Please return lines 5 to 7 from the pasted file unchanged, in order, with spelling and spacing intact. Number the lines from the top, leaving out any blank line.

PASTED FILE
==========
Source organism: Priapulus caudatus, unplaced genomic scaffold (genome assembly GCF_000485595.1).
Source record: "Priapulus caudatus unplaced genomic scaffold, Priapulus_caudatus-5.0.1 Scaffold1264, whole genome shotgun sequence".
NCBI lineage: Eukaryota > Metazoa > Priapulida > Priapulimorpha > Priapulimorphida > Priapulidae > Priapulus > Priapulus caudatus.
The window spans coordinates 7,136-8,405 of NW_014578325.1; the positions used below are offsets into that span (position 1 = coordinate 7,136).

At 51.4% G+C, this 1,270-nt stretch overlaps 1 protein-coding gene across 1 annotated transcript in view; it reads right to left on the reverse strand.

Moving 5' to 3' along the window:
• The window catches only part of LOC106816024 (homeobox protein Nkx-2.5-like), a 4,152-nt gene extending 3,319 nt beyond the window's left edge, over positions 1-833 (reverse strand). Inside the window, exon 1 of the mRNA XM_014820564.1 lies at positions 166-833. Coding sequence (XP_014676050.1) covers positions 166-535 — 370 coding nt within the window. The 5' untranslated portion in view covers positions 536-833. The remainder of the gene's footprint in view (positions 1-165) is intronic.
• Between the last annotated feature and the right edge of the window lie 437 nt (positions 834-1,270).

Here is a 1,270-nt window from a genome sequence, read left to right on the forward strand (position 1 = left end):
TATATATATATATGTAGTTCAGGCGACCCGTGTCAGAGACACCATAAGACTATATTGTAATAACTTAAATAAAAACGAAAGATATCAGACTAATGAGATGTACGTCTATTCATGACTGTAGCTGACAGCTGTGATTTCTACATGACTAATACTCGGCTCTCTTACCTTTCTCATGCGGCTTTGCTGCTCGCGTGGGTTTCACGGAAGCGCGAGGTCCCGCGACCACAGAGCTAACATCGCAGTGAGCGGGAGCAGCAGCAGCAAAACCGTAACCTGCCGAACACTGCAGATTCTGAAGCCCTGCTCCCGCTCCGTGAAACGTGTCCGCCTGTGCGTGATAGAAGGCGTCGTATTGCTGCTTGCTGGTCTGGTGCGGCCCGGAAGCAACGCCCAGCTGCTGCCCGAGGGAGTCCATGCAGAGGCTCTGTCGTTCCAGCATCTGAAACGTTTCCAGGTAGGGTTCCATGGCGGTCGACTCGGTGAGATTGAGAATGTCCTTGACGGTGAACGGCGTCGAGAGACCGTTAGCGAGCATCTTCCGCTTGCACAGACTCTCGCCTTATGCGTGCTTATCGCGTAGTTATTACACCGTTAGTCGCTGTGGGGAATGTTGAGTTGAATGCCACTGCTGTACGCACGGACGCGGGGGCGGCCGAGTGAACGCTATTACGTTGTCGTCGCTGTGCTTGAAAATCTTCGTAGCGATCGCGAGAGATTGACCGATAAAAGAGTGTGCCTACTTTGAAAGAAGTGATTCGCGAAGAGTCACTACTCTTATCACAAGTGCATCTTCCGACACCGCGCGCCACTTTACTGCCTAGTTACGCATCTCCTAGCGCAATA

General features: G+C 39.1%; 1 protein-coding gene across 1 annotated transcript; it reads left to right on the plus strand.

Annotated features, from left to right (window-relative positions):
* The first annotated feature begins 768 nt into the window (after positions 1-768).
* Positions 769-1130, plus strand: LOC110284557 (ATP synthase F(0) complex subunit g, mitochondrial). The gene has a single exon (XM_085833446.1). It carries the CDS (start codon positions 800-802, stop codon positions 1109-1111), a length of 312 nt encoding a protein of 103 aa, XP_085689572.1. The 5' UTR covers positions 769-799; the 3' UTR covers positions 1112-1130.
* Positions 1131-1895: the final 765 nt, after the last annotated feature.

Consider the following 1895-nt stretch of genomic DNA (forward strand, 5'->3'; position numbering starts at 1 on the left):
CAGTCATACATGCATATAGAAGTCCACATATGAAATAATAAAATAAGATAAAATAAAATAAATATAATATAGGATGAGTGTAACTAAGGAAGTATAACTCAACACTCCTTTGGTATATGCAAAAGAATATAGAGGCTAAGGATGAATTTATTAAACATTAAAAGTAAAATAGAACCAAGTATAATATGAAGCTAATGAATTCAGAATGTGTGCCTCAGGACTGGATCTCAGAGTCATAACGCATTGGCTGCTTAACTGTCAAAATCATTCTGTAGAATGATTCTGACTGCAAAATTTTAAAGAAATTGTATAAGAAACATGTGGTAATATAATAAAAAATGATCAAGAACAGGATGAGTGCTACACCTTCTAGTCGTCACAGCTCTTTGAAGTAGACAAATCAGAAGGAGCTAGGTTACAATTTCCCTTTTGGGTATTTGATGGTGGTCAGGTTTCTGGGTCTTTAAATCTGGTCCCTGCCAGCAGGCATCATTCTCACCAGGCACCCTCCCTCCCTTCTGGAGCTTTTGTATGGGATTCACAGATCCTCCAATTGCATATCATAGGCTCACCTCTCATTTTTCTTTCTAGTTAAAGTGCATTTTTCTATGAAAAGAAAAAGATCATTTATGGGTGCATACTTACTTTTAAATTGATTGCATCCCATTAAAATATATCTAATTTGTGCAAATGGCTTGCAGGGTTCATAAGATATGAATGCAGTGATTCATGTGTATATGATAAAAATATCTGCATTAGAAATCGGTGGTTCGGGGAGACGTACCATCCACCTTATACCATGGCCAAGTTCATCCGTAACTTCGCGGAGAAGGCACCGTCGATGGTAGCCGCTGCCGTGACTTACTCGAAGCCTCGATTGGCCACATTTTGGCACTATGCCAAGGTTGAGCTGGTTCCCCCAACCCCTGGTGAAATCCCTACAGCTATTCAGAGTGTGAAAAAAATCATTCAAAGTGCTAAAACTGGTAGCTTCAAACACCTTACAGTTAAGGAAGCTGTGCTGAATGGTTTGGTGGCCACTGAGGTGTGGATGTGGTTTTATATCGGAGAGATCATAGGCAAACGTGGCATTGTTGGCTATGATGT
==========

At 51.4% G+C, this 1,270-nt stretch overlaps 1 protein-coding gene across 1 annotated transcript in view; it reads right to left on the reverse strand.

Moving 5' to 3' along the window:
• The window catches only part of LOC106816024 (homeobox protein Nkx-2.5-like), a 4,152-nt gene extending 3,319 nt beyond the window's left edge, over positions 1-833 (reverse strand). Inside the window, exon 1 of the mRNA XM_014820564.1 lies at positions 166-833. Coding sequence (XP_014676050.1) covers positions 166-535 — 370 coding nt within the window. The 5' untranslated portion in view covers positions 536-833. The remainder of the gene's footprint in view (positions 1-165) is intronic.